Aldrin fired the descent rocket engine to slow the Eagle from its 3,500-m.p.h. orbital speed and start it on the long, curving trajectory to the surface.
It was traveling only three feet per second when it finally touched the surface.
AFTER inspecting the spacecraft and finding everything satisfactory, Armstrong asked and received permission to begin the walk on the moon several hours early.
The schedule was changed again a couple of hours later when the two astronauts found they needed more time to complete the preparations for the walk.
Originally they had not been scheduled to emerge from the spacecraft until after 1 am.
Dr. Charles Berry, chief medical man at Mission Control, said nobody ever had been satisfied with the original schedule, which called for the two men to eat and then take a four-hour rest period before emerging.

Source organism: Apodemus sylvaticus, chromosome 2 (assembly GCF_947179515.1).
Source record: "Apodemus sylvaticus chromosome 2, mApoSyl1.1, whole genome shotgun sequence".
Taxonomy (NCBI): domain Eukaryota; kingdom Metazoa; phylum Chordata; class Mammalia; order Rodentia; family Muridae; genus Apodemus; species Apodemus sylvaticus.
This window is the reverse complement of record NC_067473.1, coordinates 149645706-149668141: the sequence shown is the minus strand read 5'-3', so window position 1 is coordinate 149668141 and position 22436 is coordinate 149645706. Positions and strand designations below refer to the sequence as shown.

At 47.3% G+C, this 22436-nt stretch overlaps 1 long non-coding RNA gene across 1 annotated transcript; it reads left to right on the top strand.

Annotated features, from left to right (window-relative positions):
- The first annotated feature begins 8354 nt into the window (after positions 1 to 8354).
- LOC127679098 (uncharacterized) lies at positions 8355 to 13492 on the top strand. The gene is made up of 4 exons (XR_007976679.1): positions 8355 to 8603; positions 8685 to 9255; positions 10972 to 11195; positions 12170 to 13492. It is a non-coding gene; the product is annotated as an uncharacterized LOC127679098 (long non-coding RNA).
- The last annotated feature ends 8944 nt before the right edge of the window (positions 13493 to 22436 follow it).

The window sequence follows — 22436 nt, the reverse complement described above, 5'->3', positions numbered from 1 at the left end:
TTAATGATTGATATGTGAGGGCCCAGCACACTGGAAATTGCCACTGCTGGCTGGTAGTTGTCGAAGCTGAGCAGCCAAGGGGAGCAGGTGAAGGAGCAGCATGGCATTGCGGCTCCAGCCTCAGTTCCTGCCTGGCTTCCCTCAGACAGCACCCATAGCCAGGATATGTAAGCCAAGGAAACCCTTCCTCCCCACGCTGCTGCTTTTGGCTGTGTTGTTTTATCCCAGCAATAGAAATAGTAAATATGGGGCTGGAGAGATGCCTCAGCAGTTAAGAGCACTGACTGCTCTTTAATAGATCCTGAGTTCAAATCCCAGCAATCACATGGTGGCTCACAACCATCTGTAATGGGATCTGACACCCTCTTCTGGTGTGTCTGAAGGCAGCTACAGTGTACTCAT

IT WAS recognized, Dr. Berry said, that they would be too excited and eager to get out for the rest period to do much good, but that no better arrangement could be worked out.
However, when they asked permission to emerge ahead of time he readily agreed.
|Buzz Aldrin at the base of the lunar module. (NASA photo)
BONUS APOLLO 11 NEWSPAPER LINKS: John Gonzales, a Houston Chronicle copy editor and host of Bayou City History, has gathered a collection of blog entries on this topic, starting with Rick Campbell’s 40 Years After.
• Larry Harnisch of the Los Angeles Times has documented some of his paper’s coverage of the 1969 moon landing at his blog, the Daily Mirror.
• Elaine Raines at the Arizona Daily Star posted an item about Tucson’s connection to the launch at Tales from the Morgue.
• San Luis Obispo County Tribune photographer David Middlecamp has been looking back at his paper’s run-up to the moon landing at his blog, Photos from the Vault.